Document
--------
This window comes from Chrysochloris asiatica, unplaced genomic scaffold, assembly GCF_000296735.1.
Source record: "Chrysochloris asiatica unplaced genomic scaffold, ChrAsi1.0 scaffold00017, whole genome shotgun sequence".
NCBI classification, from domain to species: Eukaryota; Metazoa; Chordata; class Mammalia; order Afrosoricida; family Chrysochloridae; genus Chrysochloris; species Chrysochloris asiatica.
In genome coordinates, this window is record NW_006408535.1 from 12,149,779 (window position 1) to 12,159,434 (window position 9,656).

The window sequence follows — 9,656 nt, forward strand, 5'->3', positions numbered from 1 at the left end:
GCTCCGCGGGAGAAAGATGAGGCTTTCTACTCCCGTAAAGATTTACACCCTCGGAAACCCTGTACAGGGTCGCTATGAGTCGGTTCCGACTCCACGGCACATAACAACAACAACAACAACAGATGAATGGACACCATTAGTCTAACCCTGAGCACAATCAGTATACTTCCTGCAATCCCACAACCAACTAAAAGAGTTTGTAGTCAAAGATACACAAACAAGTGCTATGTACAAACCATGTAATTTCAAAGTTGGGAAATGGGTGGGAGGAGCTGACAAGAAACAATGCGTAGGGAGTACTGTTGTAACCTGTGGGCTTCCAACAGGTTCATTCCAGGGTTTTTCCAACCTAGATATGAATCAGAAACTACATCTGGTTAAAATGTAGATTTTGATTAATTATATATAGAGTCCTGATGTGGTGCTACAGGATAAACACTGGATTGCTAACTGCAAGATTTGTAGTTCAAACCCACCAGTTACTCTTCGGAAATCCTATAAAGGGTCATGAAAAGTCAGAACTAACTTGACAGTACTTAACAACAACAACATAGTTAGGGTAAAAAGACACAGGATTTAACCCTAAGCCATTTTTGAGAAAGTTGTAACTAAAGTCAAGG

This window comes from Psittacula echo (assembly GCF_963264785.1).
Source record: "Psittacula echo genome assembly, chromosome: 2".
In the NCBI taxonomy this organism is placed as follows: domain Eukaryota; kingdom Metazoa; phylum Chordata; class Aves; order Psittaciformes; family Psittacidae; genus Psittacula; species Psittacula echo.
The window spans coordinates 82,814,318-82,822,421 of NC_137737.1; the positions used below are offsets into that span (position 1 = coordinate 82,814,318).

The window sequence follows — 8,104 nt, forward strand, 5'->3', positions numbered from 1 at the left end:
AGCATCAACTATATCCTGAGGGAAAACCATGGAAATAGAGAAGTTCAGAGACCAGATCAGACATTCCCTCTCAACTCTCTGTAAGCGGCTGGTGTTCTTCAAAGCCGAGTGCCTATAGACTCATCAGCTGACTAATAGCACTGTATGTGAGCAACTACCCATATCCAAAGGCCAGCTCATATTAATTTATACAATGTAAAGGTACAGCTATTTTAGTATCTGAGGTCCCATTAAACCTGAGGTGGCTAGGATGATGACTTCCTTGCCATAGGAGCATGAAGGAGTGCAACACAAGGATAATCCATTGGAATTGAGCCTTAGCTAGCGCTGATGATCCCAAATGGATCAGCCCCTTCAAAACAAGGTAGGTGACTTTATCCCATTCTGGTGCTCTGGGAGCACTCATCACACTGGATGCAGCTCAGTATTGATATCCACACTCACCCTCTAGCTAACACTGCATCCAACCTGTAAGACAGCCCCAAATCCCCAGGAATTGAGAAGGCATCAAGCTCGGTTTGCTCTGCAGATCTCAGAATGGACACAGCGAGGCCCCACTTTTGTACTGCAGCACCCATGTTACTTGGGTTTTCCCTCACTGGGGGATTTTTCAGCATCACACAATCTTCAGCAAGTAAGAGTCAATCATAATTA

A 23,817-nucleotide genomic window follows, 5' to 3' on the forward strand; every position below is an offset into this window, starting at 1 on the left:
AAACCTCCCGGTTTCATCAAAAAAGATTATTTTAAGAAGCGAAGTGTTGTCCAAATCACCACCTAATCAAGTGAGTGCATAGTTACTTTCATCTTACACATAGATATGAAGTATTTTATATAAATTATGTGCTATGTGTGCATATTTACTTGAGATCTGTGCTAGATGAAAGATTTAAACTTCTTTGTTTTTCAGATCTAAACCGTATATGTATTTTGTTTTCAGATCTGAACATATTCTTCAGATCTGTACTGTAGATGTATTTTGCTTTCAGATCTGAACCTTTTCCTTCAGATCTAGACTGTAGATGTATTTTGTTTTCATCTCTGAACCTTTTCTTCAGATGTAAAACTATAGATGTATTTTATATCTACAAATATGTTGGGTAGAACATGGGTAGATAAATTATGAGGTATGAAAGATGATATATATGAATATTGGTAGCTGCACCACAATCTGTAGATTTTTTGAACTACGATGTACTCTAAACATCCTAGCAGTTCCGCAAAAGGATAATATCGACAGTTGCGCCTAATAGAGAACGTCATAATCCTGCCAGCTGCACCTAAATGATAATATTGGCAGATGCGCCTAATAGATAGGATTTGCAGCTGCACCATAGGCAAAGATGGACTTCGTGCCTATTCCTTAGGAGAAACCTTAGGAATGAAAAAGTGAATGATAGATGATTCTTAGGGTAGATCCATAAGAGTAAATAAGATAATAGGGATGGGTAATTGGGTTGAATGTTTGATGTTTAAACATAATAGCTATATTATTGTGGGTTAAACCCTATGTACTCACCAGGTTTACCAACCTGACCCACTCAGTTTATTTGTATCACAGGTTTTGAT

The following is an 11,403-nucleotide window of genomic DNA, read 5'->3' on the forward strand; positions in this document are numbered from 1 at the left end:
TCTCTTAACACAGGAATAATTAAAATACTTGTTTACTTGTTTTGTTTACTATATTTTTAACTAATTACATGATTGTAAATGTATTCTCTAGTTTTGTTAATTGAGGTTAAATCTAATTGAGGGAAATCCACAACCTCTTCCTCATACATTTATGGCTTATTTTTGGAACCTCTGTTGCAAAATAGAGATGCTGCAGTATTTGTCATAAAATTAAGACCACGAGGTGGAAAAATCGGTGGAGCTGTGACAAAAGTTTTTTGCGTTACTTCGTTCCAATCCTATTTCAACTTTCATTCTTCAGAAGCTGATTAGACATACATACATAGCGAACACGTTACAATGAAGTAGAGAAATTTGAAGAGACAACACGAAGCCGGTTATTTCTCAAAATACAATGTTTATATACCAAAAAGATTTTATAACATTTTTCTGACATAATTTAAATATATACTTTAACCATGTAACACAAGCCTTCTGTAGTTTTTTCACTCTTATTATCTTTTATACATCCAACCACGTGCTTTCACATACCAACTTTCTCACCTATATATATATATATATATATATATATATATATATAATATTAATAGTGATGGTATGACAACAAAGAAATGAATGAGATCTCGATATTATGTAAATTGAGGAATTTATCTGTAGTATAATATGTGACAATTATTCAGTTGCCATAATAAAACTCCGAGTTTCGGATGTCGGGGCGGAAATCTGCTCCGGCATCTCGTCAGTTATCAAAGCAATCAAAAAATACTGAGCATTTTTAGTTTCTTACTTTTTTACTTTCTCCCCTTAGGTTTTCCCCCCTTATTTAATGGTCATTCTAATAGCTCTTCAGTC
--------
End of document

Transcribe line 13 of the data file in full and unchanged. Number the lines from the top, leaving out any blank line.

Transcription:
A 23,817-nucleotide genomic window follows, 5' to 3' on the forward strand; every position below is an offset into this window, starting at 1 on the left: